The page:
For completeness, the Ld. AR also brought to my notice that the director of assessee company had no other option but to avail membership in individual capacity because assessee company was not eligible to get the corporate membership, since it (assessee company) did not had the necessary turnover as fixed by the managing committee of club as a threshold qualification/criteria (viz Rs. 20 crores and above for the last three (3) years as certified by Statutory Auditor). Hence the assessee company was not entitled for being admitted as a corporate member, and moreover the corporate membership was valid only for a limited period i.e. for 10 years; and the entrance fees for such a corporate membership per nominee was Rs.50 Lakhs plus 18% contribution towards contingency funds. And the annual subscription fees was Rs.30,000 plus tax; and change of nominee fees was Rs.50,000/- plus taxes. Thus, according to Ld AR, it can be seen that the assessee company was not eligible for corporate membership and if compared with the membership obtained by the director of assessee company it was cost effectives as well as the present membership is for life, where as corporate membership was for limited period i.e. ten (10) year only; and the recurring cost i.e. yearly subscription was also exorbitant in the case of corporate membership. Therefore, according to the Ld. AR, the assessee company when had an opportunity to avail the same facilities through its director Shri Anand Didwania took prudent decision to let him get the membership for the ultimate benefit of assessee company, since, its common knowledge that company is an artificial entity and function through its directors and share-holders. And according to assessee company, even though it has become an LLP from 9.4.2013, the assessee’s director becoming partner in the LLP would be able to garner the benefits by becoming a member of the Cricket Club of India. Therefore, the expenses incurred to the tune of Rs.22,60,000/- was allowable expenditure in the light of the judicial precedents cited (supra).
Per contra, the Ld. DR vehemently opposing the action of the Ld. AR submitted that the assessee company at the fag of its life, had made the subscription for its director getting membership which is purely personal in nature. And therefore, could not have been allowed as an expenditure. Therefore, the relying on the Ld. CIT(A) action, the Ld. DR doesn’t want us to interfere with the order of the Ld. CIT(A)
Observation of the court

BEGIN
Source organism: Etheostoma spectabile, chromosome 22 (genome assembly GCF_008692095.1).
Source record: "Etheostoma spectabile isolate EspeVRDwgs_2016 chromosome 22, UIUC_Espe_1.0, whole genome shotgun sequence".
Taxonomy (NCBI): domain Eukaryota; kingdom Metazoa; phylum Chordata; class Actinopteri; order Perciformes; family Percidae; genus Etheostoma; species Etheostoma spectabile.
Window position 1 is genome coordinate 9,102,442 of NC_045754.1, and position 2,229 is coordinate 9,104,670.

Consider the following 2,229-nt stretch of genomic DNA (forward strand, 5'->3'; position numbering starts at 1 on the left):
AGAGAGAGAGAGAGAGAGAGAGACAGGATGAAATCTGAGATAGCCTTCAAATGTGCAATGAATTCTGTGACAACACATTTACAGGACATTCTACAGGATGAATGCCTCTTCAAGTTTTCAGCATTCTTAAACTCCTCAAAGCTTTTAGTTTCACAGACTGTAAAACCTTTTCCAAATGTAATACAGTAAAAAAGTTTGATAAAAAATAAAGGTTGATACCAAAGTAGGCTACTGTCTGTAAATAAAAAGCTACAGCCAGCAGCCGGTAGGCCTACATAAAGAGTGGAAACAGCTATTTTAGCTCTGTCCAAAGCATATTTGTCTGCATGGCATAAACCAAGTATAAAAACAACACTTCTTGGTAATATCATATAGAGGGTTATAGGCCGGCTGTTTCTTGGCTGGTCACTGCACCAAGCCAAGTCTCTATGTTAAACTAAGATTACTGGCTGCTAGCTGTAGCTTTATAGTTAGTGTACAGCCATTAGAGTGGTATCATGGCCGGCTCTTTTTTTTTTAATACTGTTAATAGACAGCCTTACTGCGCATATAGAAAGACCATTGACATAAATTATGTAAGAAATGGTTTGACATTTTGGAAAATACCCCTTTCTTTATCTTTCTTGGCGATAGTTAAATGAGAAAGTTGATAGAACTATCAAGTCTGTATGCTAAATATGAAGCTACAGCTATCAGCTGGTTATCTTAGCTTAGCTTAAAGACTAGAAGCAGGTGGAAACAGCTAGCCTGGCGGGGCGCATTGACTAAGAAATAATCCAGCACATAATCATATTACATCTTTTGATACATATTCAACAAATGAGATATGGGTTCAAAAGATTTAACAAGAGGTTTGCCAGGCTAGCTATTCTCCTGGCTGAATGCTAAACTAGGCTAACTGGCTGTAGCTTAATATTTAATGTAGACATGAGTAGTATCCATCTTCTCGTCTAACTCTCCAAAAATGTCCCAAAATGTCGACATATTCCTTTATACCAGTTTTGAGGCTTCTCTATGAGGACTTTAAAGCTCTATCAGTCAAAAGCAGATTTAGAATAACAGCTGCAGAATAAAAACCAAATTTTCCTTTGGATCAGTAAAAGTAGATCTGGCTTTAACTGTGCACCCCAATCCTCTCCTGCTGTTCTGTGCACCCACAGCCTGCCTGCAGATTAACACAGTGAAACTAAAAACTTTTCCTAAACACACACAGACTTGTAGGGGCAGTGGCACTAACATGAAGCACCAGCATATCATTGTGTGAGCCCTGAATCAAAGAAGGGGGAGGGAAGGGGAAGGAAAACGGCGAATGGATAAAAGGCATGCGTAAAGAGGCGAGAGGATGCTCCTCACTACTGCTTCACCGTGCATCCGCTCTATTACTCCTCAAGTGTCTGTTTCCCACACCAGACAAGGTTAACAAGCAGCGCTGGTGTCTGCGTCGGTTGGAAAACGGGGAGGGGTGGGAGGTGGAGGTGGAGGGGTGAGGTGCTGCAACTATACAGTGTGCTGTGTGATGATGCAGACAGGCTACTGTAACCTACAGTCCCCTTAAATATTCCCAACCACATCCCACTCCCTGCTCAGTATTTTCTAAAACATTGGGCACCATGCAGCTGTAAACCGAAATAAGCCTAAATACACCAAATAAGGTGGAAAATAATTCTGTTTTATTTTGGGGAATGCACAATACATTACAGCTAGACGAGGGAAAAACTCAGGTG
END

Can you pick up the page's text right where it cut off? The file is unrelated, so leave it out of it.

Having heard both the parties and after perusal of the records, it is noted that the assessee company was operational in the relevant financial year from 01.04.2013 to 08.04.2013; and so, 08.04.2013 was the last date of operation of the company. And thereafter, from 9.4.2013 onwards, it got converted into LLP. The only issue is regarding the expenditure claimed to the tune of Rs.22,60,000/- which has been paid by the assessee company to M/s. Cricket Club of India. The Ld. CIT(A) confirmed the action of AO by holding that the membership for assessee’s director Shri Anand Didwania in a club in the facts of the case was personal in nature and therefore, should not be allowed. However, it is noted that the assessee company could not have got the corporate membership because as noted (supra) it didn’t qualify to be a corporate member. Therefore, the question of obtaining the corporate membership does not arise. In such a backdrop, when the assessee’s director Shri. Anand Didwania got membership [even though in the category of “Member’s Son Category”], it cannot be said that assessee/LLP won’t get the benefit of the membership of director/partner. Since the expenditure incurred for club related activities are allowable as seen from the judicial-precedents noted supra, the disallowance of the claim made by assessee for sponsoring the membership by remitting the entrance fees of Rs. 22,60,000/- is allowable deduction because assessee’s interest would be protected by the director/partner who would utilize his membership for the benefit of the company’s/LLP’s growth. The facilities of the Club would be utilized by the director/partner for meeting and interacting with other members of Cricked Club of India and thus would ultimately benefit the assessee (even though converted to LLP). The Kolkata Tribunal in the case of M/s. MKJ Tradex Ltd. (supra) has succinctly described the advantage of assessee company/its employees becoming members of a club which is not repeated again for the sake of brevity. Since the assessee company functions through the director/share-holders and even though converted to LLP, still will be functioning through the key persons; and it is noted that membership was for Shri. Anand Didwania, who was a director & later partner of LLP and so, is a key person of assessee company/LLP. So entrance fees paid by the assessee on behalf of Shri Anand Didwania to the tune of Rs. 22,60,000/- for becoming member of the Cricket Club of India would inure benefits for the business of the assessee/LLP. And therefore, in the light of the Hon’ble Supreme Court decision in the case of United Glass MFG Co. Ltd. (supra) it is held to be an allowable deduction in the facts and circumstances of this case. Therefore, AO is directed to delete addition of Rs.22,60,000/-.
In the result, appeal of the assessee is allowed.
Order pronounced in the open court on this 25/05/2023.
In the result, appeal of the assessee is allowed and ruled in favour of the assessee